"We couldn't have seen this during the day?" Gretchen asked. "When we could see the things that can leap out and eat us?"

Magdy motioned his light over to me. "Her mom had her security people around it all day long. They weren't letting anybody else near it. Besides, whatever made this hole is long gone now."

"I'll remind you that you said that when something tears out your throat," Gretchen said.

"Relax," Magdy said. "I'm prepared. And anyway, this hole is just the opening act. My dad is friends with some of the security folks. One of them told him that just before they closed everything up for the night, they saw a herd of those fanties over in the woods. I say we go look."

"We should get back," Enzo said. "We shouldn't even be out here, Magdy. If they find us out there, we're all going to catch hell. We can see the fanties tomorrow. When the sun is up, and we can actually see them."

"Tomorrow they'll be awake and foraging," Magdy said. "And there's no way we're going to be able to do anything other than look at them through binoculars." Magdy pointed at me again. "Let me remind you that her parents have kept us cooped up for two weeks now, waiting to find out if anything might bruise us on this planet."

"Or kill us," I said. "Which would be a problem."

Magdy waved this away. "My point is that if we actually want to see these things - actually get close enough to them that we can get a good look at them - we have to do it now. They're asleep, no one knows we're gone, and we'll be back before anyone misses us."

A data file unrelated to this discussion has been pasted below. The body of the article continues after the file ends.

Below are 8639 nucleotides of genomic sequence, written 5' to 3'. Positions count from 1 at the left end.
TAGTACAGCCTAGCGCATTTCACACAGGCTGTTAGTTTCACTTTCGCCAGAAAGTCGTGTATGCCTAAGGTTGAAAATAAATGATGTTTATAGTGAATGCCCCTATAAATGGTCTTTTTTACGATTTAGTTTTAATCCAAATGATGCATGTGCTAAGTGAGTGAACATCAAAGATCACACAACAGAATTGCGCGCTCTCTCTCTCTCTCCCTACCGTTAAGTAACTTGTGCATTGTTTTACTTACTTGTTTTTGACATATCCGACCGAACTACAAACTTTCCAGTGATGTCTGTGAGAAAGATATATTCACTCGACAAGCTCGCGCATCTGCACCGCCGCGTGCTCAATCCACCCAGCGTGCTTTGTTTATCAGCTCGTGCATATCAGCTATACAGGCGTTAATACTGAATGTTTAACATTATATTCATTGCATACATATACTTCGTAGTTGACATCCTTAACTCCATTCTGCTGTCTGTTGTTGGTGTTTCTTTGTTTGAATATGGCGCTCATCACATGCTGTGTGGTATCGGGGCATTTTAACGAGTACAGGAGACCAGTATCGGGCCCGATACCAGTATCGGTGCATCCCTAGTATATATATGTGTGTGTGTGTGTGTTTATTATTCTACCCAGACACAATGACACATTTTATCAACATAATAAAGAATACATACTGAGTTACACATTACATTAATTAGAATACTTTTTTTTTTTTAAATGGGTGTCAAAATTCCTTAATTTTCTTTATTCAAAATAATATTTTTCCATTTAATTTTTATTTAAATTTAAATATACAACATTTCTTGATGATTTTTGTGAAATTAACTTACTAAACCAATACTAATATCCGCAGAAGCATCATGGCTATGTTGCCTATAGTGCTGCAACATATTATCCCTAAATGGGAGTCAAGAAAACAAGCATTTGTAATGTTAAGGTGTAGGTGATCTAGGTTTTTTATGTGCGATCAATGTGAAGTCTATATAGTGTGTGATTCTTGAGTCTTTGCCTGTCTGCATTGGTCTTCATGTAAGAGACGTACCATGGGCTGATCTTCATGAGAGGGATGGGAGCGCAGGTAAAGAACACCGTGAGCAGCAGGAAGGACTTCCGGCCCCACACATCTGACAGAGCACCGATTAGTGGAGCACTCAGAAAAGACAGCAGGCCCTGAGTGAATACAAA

"I still think we should go back," Enzo said.

"Enzo, I know this is taking away from valuable make-out time with your girlfriend," Magdy said, "but I thought you might want to explore something other than Zoe's tonsils for once."

Magdy was very lucky he wasn't in arm's reach when he made that comment. Either my arm or Enzo's.

"You're being an ass again, Magdy," Gretchen said.

"Fine," Magdy said. "You guys go back. I'll see you later. I'm going to see me some fanties." He started toward the woods, waving his pocket light in the grass (or grasslike ground cover) as he walked. I shined my light over to Gretchen. She rolled her eyes in exasperation and started walking after Magdy. After a minute Enzo and I followed.

Take an elephant. Make it just a little smaller. Lose the ears. Make its trunk shorter and tentaclly at the end. Stretch out its legs until it almost but not quite seems impossible that they could support the weight. Give it four eyes. And then do other assorted weird things to its body until it's not that it looks like an elephant, it's just that it looks more like an elephant than it looks like anything else you can think of.

That's a fantie.

In the two weeks we'd been trapped in the colony village, waiting for the "all clear" to actually begin colonization, the fanties had been spotted several times, either in the woods near the village or just barely in the clearing between the village and the woods. A fantie spotting would bring up a mad rush of children to the colony gate (a gap in the container wall, closed up at night) to look and gawk and wave to the creatures. It would also bring a somewhat more studiously casual wave of us teenagers, because we wanted to see them too, we just didn't want to seem too interested, since that would mess with our credibility with all our new friends.